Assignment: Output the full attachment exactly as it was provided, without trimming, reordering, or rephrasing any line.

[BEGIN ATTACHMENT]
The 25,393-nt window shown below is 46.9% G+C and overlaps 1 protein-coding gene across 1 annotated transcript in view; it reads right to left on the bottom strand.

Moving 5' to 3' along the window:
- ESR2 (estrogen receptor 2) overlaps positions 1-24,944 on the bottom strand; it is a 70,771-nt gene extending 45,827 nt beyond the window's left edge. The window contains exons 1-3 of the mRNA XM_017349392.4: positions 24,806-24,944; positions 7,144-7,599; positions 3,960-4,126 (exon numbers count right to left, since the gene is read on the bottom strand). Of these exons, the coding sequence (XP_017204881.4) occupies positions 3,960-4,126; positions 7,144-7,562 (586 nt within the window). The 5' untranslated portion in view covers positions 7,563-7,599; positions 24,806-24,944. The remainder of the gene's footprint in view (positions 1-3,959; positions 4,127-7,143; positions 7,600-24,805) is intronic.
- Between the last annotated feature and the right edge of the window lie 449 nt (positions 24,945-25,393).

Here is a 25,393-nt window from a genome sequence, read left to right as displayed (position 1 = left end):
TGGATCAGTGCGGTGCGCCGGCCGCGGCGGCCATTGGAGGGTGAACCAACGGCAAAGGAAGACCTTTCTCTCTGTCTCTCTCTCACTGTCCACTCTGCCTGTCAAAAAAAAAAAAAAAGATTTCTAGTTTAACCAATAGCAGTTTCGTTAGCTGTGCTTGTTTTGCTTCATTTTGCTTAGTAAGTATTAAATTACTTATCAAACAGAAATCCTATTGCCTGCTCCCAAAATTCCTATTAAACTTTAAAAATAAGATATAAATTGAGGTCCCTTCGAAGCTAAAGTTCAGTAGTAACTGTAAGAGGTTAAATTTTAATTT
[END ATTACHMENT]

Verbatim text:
The 25,393-nt window shown below is 46.9% G+C and overlaps 1 protein-coding gene across 1 annotated transcript in view; it reads right to left on the bottom strand.

Moving 5' to 3' along the window:
- ESR2 (estrogen receptor 2) overlaps positions 1-24,944 on the bottom strand; it is a 70,771-nt gene extending 45,827 nt beyond the window's left edge. The window contains exons 1-3 of the mRNA XM_017349392.4: positions 24,806-24,944; positions 7,144-7,599; positions 3,960-4,126 (exon numbers count right to left, since the gene is read on the bottom strand). Of these exons, the coding sequence (XP_017204881.4) occupies positions 3,960-4,126; positions 7,144-7,562 (586 nt within the window). The 5' untranslated portion in view covers positions 7,563-7,599; positions 24,806-24,944. The remainder of the gene's footprint in view (positions 1-3,959; positions 4,127-7,143; positions 7,600-24,805) is intronic.
- Between the last annotated feature and the right edge of the window lie 449 nt (positions 24,945-25,393).

Here is a 25,393-nt window from a genome sequence, read left to right as displayed (position 1 = left end):
TGGATCAGTGCGGTGCGCCGGCCGCGGCGGCCATTGGAGGGTGAACCAACGGCAAAGGAAGACCTTTCTCTCTGTCTCTCTCTCACTGTCCACTCTGCCTGTCAAAAAAAAAAAAAAAGATTTCTAGTTTAACCAATAGCAGTTTCGTTAGCTGTGCTTGTTTTGCTTCATTTTGCTTAGTAAGTATTAAATTACTTATCAAACAGAAATCCTATTGCCTGCTCCCAAAATTCCTATTAAACTTTAAAAATAAGATATAAATTGAGGTCCCTTCGAAGCTAAAGTTCAGTAGTAACTGTAAGAGGTTAAATTTTAATTT